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Variation in PComparative Approaches to Adpositional Phrases$
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Jacopo Garzonio and Silvia Rossi

Print publication date: 2020

Print ISBN-13: 9780190931247

Published to Oxford Scholarship Online: April 2020

DOI: 10.1093/oso/9780190931247.001.0001

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PRINTED FROM OXFORD SCHOLARSHIP ONLINE (oxford.universitypressscholarship.com). (c) Copyright Oxford University Press, 2021. All Rights Reserved. An individual user may print out a PDF of a single chapter of a monograph in OSO for personal use. date: 07 March 2021

Locatives in Shona and Luganda

Locatives in Shona and Luganda

Chapter:
(p.19) Chapter 1 Locatives in Shona and Luganda
Source:
Variation in P
Author(s):

Pavel Caha

Marina Pantcheva

Publisher:
Oxford University Press
DOI:10.1093/oso/9780190931247.003.0002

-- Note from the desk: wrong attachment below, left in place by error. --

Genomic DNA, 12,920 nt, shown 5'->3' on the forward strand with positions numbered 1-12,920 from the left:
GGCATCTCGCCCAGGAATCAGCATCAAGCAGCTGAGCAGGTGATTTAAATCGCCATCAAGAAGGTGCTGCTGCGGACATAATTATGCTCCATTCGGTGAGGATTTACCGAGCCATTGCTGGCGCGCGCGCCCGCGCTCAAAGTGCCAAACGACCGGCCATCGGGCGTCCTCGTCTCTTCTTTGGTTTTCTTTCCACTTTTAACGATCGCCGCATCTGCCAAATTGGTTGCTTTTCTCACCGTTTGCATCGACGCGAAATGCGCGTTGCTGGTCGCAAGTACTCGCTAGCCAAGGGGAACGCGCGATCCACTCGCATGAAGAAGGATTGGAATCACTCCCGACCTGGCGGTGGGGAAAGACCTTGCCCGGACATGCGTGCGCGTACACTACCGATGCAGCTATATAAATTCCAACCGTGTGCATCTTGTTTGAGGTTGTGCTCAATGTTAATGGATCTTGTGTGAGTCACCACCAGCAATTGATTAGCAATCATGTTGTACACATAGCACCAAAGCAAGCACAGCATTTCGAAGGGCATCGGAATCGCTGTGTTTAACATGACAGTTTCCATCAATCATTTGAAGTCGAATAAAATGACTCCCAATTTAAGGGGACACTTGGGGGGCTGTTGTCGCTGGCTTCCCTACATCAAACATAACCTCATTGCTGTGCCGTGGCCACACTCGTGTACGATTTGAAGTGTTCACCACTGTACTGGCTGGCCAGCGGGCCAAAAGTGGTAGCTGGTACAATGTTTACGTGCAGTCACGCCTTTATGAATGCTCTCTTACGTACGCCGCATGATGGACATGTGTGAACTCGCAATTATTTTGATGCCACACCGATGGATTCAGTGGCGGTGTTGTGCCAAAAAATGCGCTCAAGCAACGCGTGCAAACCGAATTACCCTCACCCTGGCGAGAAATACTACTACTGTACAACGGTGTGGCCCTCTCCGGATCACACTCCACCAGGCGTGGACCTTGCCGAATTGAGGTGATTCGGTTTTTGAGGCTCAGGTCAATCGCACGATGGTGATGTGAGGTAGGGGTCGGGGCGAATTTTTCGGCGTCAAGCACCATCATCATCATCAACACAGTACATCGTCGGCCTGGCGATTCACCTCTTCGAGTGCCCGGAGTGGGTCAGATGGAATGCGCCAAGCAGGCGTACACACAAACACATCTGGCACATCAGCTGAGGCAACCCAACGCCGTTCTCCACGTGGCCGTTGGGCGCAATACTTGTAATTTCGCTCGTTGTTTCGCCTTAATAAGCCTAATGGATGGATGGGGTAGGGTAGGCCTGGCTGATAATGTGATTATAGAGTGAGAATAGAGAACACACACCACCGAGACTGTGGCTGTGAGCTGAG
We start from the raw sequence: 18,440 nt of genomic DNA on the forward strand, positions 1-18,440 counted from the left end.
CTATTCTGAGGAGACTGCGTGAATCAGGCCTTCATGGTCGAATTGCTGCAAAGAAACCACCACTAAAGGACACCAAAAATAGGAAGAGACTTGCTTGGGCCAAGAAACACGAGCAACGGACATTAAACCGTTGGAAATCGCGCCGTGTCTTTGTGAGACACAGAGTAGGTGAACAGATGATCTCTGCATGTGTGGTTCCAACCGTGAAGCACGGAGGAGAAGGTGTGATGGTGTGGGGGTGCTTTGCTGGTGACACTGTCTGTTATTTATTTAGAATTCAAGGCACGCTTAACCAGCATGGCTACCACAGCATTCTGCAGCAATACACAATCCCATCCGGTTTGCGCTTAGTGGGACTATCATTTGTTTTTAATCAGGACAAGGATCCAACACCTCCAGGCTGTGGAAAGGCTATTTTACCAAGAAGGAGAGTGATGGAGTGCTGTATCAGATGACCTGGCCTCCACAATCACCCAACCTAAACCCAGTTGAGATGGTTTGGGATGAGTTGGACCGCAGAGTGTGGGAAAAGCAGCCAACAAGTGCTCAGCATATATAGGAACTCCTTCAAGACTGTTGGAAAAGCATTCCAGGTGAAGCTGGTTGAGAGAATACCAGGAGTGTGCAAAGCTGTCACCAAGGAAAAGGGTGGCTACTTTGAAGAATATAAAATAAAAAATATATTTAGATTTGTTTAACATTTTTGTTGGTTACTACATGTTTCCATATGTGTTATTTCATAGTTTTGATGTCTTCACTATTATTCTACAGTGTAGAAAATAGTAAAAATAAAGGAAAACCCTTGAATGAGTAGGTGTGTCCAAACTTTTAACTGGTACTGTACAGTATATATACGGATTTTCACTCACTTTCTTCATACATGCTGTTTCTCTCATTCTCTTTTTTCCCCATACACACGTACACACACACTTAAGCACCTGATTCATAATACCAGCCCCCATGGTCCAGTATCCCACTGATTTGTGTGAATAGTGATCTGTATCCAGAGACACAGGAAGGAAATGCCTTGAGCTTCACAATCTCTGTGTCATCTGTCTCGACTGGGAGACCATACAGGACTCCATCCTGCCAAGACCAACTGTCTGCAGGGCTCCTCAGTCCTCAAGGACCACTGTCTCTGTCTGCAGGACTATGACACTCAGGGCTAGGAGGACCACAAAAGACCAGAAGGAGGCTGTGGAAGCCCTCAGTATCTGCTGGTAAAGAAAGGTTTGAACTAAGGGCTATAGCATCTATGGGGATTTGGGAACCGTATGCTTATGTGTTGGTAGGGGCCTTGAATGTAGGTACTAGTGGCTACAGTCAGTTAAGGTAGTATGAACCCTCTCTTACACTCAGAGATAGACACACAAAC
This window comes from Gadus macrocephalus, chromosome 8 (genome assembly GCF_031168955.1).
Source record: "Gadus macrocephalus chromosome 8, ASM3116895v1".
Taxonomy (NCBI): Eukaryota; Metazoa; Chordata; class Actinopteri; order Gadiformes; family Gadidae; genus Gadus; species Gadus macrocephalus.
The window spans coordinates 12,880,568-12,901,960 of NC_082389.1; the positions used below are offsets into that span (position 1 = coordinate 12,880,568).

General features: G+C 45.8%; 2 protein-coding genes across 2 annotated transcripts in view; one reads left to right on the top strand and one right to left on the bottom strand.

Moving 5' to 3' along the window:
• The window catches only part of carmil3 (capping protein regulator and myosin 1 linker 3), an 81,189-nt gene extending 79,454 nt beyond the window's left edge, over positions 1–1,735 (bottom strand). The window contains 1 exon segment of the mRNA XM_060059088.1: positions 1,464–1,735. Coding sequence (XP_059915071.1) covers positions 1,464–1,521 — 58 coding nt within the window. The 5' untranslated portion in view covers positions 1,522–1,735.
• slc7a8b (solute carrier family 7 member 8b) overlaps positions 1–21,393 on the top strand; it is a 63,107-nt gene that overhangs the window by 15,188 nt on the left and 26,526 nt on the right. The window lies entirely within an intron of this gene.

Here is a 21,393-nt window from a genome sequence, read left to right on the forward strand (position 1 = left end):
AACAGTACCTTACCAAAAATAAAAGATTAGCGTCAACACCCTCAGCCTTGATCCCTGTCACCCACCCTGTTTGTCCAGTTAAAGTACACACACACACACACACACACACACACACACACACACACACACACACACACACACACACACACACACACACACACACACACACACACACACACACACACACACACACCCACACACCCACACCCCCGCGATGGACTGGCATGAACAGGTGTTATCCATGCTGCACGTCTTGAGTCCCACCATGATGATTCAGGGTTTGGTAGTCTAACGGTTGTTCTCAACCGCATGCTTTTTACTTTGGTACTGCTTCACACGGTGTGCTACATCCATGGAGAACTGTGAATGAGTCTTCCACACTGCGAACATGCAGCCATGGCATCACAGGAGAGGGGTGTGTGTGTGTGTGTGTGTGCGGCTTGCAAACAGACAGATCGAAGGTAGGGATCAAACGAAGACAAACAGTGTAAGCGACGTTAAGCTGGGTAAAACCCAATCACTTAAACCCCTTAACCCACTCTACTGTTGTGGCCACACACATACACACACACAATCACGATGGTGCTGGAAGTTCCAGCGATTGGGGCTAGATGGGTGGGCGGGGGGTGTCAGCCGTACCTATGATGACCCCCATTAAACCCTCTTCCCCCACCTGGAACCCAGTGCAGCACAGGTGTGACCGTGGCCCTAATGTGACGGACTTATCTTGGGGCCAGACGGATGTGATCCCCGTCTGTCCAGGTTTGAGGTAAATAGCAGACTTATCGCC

At a general level, Chapter 1 is concerned with the categorization of expressions in natural languages. The authors approach this question with a relatively new tool in hand: phrasal spellout (Starke 2009). If phrasal spellout exists, a single item may correspond to several terminals, where each terminal has a distinct label. As a consequence, the approach predicts the existence of expressions whose behavior corresponds to a mixture of prototypical categorical properties. The chapter applies this relatively new analytical option to locative markers in Shona and Luganda. It contrasts them with more familiar Indo-European adpositions, in order to show that their behavior is distinct from ordinary adpositions and other word classes. The behavior of the new class, however, is not explained by positing a new category in the decomposed projection, but by proposing that it corresponds to a combination of several existing categories.

Keywords:   Bantu locative, Nanosyntax, phrasal spellout, semi-lexical categories, silent PLACE

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